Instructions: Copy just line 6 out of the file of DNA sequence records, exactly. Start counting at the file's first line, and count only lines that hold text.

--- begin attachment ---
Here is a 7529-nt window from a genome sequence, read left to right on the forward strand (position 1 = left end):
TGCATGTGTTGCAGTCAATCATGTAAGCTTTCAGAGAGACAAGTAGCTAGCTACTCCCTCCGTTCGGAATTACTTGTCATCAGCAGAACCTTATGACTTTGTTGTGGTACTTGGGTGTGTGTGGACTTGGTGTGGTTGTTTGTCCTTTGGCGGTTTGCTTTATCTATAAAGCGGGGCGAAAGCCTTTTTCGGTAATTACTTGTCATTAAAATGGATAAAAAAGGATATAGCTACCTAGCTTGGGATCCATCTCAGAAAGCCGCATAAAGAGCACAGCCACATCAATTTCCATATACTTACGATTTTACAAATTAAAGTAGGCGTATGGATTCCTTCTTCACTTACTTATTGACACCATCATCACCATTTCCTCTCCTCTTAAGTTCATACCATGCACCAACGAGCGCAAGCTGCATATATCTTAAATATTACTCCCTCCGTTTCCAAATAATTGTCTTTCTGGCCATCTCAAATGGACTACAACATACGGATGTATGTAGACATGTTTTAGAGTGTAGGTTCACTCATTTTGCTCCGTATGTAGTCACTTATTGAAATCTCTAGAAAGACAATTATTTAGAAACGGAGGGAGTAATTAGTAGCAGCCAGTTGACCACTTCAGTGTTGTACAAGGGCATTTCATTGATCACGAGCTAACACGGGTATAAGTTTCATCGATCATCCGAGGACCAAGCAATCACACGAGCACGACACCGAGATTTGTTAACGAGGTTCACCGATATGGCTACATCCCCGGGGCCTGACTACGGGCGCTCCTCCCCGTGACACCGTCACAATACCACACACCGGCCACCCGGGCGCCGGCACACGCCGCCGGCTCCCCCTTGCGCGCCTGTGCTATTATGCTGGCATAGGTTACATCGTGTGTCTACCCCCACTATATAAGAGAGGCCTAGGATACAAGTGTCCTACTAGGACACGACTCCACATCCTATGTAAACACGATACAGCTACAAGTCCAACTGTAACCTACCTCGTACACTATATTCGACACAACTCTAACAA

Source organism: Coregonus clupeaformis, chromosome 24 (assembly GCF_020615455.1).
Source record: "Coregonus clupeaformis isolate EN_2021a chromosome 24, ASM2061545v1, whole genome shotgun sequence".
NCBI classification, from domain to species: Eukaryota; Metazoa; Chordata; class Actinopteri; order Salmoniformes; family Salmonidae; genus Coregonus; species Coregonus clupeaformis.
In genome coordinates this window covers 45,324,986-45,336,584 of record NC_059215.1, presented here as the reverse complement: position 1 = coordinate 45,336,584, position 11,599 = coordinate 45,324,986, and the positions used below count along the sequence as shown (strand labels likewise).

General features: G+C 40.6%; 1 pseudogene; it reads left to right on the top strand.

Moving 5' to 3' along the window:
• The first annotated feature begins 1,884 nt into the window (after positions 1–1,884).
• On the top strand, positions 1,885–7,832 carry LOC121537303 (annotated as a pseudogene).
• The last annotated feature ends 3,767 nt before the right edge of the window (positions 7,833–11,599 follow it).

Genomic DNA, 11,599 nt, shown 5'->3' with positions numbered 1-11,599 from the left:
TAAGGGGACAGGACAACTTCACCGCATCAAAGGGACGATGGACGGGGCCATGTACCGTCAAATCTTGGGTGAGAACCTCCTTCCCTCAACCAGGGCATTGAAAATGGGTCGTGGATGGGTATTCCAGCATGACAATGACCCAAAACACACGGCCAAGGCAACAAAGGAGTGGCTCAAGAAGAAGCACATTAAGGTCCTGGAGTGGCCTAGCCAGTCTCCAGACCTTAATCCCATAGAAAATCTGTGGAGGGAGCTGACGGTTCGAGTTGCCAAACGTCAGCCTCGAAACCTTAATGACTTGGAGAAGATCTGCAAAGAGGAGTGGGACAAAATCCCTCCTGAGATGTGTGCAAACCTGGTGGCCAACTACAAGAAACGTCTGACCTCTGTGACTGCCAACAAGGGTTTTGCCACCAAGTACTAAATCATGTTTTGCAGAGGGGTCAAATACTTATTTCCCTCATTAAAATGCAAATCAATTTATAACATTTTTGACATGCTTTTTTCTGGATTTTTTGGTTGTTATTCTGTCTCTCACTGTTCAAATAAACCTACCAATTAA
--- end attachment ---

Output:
In genome coordinates this window covers 45,324,986-45,336,584 of record NC_059215.1, presented here as the reverse complement: position 1 = coordinate 45,336,584, position 11,599 = coordinate 45,324,986, and the positions used below count along the sequence as shown (strand labels likewise).